Characterizing the Background Corona with SDO/AIA

Monday, 15 December 2014
Kate Avery Napier1, Caroline Elizabeth Alexander2 and Amy R Winebarger2, (1)National Space Science and Technology Center, Huntsville, AL, United States, (2)NASA Marshall Space Flight Center, Huntsville, AL, United States
Characterizing the nature of the solar coronal background would enable
scientists to more accurately determine plasma parameters, and may lead to a
better understanding of the coronal heating problem. Because scientists study
the 3D structure of the Sun in 2D, any line of sight includes both foreground and
background material, and thus, the issue of background subtraction arises. By
investigating the intensity values in and around an active region, using multiple
wavelengths collected from the Atmospheric Imaging Assembly (AIA) on the
Solar Dynamics Observatory (SDO) over an eight-hour period, this project aims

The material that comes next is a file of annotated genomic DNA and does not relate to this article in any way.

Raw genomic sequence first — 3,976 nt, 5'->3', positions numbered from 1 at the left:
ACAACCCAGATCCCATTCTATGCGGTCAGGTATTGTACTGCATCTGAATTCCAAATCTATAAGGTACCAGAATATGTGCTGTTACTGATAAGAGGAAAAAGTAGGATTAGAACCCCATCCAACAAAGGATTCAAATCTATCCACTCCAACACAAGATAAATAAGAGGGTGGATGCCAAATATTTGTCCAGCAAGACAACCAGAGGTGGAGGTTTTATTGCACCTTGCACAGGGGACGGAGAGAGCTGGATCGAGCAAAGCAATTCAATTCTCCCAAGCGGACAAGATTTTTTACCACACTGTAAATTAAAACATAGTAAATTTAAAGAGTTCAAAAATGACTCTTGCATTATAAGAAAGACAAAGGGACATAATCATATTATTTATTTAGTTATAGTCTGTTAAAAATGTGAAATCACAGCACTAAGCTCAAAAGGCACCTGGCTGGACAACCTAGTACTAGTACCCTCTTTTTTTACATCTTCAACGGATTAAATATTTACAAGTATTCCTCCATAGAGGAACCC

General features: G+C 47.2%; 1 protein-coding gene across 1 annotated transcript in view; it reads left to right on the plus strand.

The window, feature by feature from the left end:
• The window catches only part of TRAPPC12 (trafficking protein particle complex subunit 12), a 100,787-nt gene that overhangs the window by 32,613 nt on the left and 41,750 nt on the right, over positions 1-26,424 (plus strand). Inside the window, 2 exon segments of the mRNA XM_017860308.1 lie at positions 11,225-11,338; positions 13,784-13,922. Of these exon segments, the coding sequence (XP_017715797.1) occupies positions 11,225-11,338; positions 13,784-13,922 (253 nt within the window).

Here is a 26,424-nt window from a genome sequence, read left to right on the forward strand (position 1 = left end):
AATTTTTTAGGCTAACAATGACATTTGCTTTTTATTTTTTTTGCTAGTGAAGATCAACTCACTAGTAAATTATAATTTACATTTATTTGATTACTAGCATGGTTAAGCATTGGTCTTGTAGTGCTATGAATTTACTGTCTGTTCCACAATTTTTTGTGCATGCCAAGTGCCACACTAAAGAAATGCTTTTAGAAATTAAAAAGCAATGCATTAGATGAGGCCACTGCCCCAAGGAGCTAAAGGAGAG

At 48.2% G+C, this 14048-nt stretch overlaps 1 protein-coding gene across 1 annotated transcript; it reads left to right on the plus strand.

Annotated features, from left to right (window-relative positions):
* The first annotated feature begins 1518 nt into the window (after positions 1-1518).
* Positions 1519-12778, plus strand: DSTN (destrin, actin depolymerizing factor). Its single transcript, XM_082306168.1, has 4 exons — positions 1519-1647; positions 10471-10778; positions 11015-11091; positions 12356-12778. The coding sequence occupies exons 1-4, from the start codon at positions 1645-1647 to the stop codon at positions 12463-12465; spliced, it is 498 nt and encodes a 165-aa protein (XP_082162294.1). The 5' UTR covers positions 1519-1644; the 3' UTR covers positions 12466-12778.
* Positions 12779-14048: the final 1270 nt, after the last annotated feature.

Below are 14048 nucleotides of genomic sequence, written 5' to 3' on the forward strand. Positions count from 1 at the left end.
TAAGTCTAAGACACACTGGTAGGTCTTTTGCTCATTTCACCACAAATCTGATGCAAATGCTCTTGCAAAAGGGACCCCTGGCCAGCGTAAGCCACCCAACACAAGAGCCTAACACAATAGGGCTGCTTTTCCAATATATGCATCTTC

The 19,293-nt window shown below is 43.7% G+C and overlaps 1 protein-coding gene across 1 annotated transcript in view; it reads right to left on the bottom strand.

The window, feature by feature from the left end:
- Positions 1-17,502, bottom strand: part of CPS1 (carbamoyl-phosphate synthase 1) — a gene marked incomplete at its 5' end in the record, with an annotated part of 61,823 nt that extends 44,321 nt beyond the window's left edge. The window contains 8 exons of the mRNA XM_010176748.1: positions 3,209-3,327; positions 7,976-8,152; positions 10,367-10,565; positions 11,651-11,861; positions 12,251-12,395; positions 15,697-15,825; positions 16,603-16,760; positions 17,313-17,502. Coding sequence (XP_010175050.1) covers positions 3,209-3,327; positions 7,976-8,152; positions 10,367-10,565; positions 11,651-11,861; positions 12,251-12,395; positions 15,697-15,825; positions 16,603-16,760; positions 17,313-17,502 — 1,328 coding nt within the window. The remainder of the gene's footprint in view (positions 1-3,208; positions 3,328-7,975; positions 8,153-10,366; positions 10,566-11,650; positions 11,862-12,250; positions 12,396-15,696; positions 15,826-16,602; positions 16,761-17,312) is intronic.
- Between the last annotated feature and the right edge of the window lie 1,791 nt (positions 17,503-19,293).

to characterize the background as smooth or structured. Different methods were
employed to measure the true coronal background and create minimum
intensity images. These were then investigated for the presence of structure.
The background images created were found to contain long-lived structures,
including coronal loops, that were still present in all of the wavelengths, 131,
171, 193, 211, and 335 Å. The intensity profiles across the active region
indicate that the background is much more structured than previously thought.